103-year-old ex-Secaucus Mayor Paul Amico dies; took town from pig farms to living/shopping mecca

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Paul Amico, former #Secaucus mayor
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Late #Secaucus Mayor Paul Amico, who took the town from pig farms to residences and shopping, has died.
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  1 / 2 
Paul Amico, former #Secaucus mayor
  2 / 2 
Late #Secaucus Mayor Paul Amico, who took the town from pig farms to residences and shopping, has died.

SECAUCUS — Former Secaucus Mayor Paul Amico, 103, has died.
The mayor from 1963 to his political retirement in 1990, he won an unprecedented 14 elections.
He was credited for helping the town make the transition from a place of pig farms and slaughter houses to a shopping and hotel mecca for northern New Jersey.
“He led a wonderful life,” said Mayor Michael Gonnelli. “He was mayor of this town for 30 years. I don’t think anybody will ever fill his shoes; he was an awesome mayor.”
Amico came to Secaucus in 1919 at the age of 6. His parents had moved out of Little Italy in New York City, seeking elbow room. His father worked on the New York railroad. At 13, Amico started to work for Marra Drug Store (which still exists) behind the counter.
Although Amico didn’t finish school, he soon graduated to his own business–a diner on Route 3, which he said taught him the organizing skills he later used as mayor.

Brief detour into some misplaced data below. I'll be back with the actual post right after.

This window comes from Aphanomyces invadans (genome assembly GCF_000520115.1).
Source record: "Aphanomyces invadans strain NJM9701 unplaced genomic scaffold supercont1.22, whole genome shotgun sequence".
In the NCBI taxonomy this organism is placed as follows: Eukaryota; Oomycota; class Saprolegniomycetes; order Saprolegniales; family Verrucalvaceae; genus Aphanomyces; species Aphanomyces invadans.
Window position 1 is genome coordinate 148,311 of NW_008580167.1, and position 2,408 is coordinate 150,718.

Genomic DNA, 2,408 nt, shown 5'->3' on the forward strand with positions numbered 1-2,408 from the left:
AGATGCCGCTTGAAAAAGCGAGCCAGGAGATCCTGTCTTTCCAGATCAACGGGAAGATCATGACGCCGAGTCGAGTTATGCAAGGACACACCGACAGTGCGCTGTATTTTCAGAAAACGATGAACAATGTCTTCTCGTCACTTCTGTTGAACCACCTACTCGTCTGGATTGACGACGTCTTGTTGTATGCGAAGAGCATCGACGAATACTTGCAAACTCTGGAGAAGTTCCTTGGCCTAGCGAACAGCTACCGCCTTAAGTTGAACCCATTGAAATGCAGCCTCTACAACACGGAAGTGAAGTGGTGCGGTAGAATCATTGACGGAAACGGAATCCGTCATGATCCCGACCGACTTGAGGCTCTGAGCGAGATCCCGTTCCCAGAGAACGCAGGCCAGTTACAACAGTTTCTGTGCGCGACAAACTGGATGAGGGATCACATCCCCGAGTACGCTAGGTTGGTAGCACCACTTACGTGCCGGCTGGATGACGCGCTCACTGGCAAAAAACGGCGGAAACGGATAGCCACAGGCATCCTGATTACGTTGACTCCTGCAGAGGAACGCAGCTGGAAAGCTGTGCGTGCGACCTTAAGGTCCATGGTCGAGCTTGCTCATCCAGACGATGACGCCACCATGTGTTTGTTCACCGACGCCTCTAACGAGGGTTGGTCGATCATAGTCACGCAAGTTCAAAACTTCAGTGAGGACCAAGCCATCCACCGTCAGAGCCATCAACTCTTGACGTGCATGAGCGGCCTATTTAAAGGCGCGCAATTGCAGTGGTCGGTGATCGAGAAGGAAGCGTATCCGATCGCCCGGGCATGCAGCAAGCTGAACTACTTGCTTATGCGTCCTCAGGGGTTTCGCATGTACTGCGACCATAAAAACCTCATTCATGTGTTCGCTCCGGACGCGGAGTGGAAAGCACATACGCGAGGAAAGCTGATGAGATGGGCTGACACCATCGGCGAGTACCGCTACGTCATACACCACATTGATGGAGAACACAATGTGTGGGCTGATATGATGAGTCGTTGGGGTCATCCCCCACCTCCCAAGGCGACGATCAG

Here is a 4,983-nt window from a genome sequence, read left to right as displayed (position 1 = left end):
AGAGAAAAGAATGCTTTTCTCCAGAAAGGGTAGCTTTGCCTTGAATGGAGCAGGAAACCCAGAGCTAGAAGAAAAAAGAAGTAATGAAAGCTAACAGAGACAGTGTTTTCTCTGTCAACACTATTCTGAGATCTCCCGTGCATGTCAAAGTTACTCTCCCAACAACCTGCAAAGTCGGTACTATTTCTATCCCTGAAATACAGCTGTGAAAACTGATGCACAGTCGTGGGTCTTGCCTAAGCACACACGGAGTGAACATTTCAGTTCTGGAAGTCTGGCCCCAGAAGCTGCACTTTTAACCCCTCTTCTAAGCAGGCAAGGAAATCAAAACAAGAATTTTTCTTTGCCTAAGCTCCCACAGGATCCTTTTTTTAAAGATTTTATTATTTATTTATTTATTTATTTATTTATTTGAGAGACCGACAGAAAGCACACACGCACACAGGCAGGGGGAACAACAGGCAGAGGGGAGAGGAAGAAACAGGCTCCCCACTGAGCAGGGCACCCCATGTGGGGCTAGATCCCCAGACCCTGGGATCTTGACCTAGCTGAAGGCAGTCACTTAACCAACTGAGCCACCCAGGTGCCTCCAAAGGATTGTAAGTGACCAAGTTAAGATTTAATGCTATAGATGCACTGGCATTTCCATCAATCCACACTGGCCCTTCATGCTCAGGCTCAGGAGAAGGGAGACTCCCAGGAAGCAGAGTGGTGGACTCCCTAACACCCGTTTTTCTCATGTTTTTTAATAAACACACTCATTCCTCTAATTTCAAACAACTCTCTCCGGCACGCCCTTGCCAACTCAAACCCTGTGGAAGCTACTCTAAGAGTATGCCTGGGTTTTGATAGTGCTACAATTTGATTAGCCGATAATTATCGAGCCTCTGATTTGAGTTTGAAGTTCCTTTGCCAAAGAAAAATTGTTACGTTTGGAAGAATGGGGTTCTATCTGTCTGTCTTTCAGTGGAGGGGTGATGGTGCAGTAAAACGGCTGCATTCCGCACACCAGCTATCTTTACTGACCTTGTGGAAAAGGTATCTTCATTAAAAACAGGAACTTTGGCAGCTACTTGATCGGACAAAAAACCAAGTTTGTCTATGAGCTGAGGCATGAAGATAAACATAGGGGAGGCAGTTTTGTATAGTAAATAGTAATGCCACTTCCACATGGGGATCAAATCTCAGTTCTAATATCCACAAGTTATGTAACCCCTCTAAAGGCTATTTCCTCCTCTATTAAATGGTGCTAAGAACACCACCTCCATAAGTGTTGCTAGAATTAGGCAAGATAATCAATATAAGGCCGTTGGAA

Providing service became one of the chief motivations for him over his 28-year mayoral career. To seek better services, he transformed the town from a world of backwater pig farms and trash deposits to one of the most successful business communities in the state.
His initial attraction to politics did not come from a vision for the future, but from genuine anger at the way things were done. Returning from the Army after World War II, Amico found things he detested about local government. The politicians seemed to treat the townspeople with contempt, he thought. While he didn’t run for office until the 1950s, he watched and learned, and then organized a personal political machine capable of beating the politicians at their own game.
Gonnelli said that because of inclement weather on Thursday, the town was waiting to figure out how to honor Amico.
“We’re going to meet [Friday] to see what we’re going to do, but we’ll be doing something,” he said.
Dan Amico of Secaucus, the late mayor’s nephew, said last week, “He was the biggest promoter of the town. Everywhere he went, he talked up the town; he loved the town and the people. He spent his entire adult life thinking about the town and the people in it, and trying to make it better. He lived and breathed Secaucus.” — Al Sullivan and Hannington Dia
For more on this story, pick up this weekend’s Secaucus Reporter newspaper, or come back to hudsonreporter.com and click on Secaucus News.
“He was very proud of the fact that he won 14 elections in a row.” – Dan Amico, nephew